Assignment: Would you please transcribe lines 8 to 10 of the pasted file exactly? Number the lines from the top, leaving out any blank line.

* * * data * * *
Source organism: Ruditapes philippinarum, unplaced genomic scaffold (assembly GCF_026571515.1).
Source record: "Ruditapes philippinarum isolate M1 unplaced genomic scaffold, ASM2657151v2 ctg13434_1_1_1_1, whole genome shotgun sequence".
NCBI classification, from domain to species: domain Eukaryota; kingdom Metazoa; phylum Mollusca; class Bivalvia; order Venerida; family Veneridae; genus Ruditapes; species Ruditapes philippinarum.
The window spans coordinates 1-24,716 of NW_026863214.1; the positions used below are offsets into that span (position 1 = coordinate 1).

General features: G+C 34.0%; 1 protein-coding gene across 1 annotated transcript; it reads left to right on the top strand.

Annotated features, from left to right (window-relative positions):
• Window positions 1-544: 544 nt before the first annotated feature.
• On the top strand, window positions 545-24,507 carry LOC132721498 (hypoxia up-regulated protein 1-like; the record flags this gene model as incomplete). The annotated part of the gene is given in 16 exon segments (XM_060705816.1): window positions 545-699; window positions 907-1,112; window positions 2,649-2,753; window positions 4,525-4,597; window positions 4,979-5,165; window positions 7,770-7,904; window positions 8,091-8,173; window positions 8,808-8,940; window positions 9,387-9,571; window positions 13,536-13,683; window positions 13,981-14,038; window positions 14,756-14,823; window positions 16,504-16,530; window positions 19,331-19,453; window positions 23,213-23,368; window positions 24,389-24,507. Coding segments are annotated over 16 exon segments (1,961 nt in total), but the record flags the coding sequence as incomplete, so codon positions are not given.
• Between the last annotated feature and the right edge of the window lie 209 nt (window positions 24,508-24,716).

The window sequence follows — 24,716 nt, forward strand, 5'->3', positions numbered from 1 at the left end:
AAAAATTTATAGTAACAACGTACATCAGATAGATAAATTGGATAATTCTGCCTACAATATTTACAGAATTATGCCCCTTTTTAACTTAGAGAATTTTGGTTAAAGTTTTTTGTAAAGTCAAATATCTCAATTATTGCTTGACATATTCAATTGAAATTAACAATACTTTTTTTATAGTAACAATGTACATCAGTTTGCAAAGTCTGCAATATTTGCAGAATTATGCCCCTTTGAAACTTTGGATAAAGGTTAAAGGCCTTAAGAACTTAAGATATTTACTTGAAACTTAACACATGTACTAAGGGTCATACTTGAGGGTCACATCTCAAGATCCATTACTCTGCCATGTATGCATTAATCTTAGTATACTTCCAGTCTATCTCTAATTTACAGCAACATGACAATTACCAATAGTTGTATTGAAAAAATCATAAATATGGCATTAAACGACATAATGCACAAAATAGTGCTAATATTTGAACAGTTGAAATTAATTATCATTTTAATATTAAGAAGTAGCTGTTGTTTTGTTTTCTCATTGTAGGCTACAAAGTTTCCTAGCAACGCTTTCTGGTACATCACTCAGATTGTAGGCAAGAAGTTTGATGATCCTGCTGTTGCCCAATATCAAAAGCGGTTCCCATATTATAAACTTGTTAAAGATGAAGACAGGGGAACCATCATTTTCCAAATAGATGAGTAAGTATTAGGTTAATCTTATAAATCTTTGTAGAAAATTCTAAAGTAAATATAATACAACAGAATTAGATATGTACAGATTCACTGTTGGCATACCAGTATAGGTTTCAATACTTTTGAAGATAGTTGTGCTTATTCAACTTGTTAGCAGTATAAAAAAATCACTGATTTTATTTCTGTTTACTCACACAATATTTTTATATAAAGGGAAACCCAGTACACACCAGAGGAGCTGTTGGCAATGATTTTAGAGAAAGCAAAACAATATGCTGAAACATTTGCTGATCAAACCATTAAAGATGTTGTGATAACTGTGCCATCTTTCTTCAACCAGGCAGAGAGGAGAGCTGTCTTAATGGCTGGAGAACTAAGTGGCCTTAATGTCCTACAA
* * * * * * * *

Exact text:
• On the top strand, window positions 545-24,507 carry LOC132721498 (hypoxia up-regulated protein 1-like; the record flags this gene model as incomplete). The annotated part of the gene is given in 16 exon segments (XM_060705816.1): window positions 545-699; window positions 907-1,112; window positions 2,649-2,753; window positions 4,525-4,597; window positions 4,979-5,165; window positions 7,770-7,904; window positions 8,091-8,173; window positions 8,808-8,940; window positions 9,387-9,571; window positions 13,536-13,683; window positions 13,981-14,038; window positions 14,756-14,823; window positions 16,504-16,530; window positions 19,331-19,453; window positions 23,213-23,368; window positions 24,389-24,507. Coding segments are annotated over 16 exon segments (1,961 nt in total), but the record flags the coding sequence as incomplete, so codon positions are not given.
• Between the last annotated feature and the right edge of the window lie 209 nt (window positions 24,508-24,716).

The window sequence follows — 24,716 nt, forward strand, 5'->3', positions numbered from 1 at the left end: